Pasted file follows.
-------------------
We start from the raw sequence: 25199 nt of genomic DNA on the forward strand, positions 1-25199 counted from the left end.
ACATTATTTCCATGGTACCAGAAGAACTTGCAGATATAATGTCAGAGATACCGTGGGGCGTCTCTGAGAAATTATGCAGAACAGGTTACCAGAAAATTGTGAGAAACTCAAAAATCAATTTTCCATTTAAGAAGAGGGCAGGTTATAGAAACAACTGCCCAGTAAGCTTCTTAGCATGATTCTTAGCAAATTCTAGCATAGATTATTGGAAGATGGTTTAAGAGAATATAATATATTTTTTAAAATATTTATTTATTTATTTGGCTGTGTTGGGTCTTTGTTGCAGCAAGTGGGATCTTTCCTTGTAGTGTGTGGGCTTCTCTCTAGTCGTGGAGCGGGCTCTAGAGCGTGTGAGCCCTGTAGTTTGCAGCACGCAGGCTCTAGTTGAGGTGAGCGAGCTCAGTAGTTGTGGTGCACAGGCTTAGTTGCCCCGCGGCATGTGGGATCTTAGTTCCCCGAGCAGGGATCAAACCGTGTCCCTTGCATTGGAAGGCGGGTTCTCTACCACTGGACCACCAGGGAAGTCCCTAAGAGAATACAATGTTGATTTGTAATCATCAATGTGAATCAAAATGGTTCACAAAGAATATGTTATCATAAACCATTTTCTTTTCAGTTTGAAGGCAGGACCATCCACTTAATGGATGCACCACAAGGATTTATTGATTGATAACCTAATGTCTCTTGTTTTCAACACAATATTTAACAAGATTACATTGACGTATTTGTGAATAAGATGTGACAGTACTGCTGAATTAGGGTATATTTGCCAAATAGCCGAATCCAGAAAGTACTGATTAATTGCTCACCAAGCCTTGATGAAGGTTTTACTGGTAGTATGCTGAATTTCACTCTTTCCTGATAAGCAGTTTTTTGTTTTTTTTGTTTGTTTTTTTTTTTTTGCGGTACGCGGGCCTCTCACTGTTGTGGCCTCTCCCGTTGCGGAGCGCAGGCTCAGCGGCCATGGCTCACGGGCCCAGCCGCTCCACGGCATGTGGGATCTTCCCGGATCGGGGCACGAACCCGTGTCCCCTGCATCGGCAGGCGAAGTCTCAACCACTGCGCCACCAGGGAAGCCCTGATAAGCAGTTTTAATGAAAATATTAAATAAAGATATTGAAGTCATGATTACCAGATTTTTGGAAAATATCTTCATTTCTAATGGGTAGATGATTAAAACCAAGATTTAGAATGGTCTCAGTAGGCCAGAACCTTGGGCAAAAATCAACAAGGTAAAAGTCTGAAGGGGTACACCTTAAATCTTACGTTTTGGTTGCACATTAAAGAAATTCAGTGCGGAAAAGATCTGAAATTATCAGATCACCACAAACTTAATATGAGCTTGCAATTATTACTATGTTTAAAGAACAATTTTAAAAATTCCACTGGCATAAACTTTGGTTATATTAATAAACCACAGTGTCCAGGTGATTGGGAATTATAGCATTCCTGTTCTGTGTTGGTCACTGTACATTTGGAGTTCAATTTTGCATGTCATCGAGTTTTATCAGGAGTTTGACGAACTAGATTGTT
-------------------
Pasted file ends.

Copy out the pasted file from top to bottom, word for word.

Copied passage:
We start from the raw sequence: 25199 nt of genomic DNA on the forward strand, positions 1-25199 counted from the left end.
ACATTATTTCCATGGTACCAGAAGAACTTGCAGATATAATGTCAGAGATACCGTGGGGCGTCTCTGAGAAATTATGCAGAACAGGTTACCAGAAAATTGTGAGAAACTCAAAAATCAATTTTCCATTTAAGAAGAGGGCAGGTTATAGAAACAACTGCCCAGTAAGCTTCTTAGCATGATTCTTAGCAAATTCTAGCATAGATTATTGGAAGATGGTTTAAGAGAATATAATATATTTTTTAAAATATTTATTTATTTATTTGGCTGTGTTGGGTCTTTGTTGCAGCAAGTGGGATCTTTCCTTGTAGTGTGTGGGCTTCTCTCTAGTCGTGGAGCGGGCTCTAGAGCGTGTGAGCCCTGTAGTTTGCAGCACGCAGGCTCTAGTTGAGGTGAGCGAGCTCAGTAGTTGTGGTGCACAGGCTTAGTTGCCCCGCGGCATGTGGGATCTTAGTTCCCCGAGCAGGGATCAAACCGTGTCCCTTGCATTGGAAGGCGGGTTCTCTACCACTGGACCACCAGGGAAGTCCCTAAGAGAATACAATGTTGATTTGTAATCATCAATGTGAATCAAAATGGTTCACAAAGAATATGTTATCATAAACCATTTTCTTTTCAGTTTGAAGGCAGGACCATCCACTTAATGGATGCACCACAAGGATTTATTGATTGATAACCTAATGTCTCTTGTTTTCAACACAATATTTAACAAGATTACATTGACGTATTTGTGAATAAGATGTGACAGTACTGCTGAATTAGGGTATATTTGCCAAATAGCCGAATCCAGAAAGTACTGATTAATTGCTCACCAAGCCTTGATGAAGGTTTTACTGGTAGTATGCTGAATTTCACTCTTTCCTGATAAGCAGTTTTTTGTTTTTTTTGTTTGTTTTTTTTTTTTTGCGGTACGCGGGCCTCTCACTGTTGTGGCCTCTCCCGTTGCGGAGCGCAGGCTCAGCGGCCATGGCTCACGGGCCCAGCCGCTCCACGGCATGTGGGATCTTCCCGGATCGGGGCACGAACCCGTGTCCCCTGCATCGGCAGGCGAAGTCTCAACCACTGCGCCACCAGGGAAGCCCTGATAAGCAGTTTTAATGAAAATATTAAATAAAGATATTGAAGTCATGATTACCAGATTTTTGGAAAATATCTTCATTTCTAATGGGTAGATGATTAAAACCAAGATTTAGAATGGTCTCAGTAGGCCAGAACCTTGGGCAAAAATCAACAAGGTAAAAGTCTGAAGGGGTACACCTTAAATCTTACGTTTTGGTTGCACATTAAAGAAATTCAGTGCGGAAAAGATCTGAAATTATCAGATCACCACAAACTTAATATGAGCTTGCAATTATTACTATGTTTAAAGAACAATTTTAAAAATTCCACTGGCATAAACTTTGGTTATATTAATAAACCACAGTGTCCAGGTGATTGGGAATTATAGCATTCCTGTTCTGTGTTGGTCACTGTACATTTGGAGTTCAATTTTGCATGTCATCGAGTTTTATCAGGAGTTTGACGAACTAGATTGTT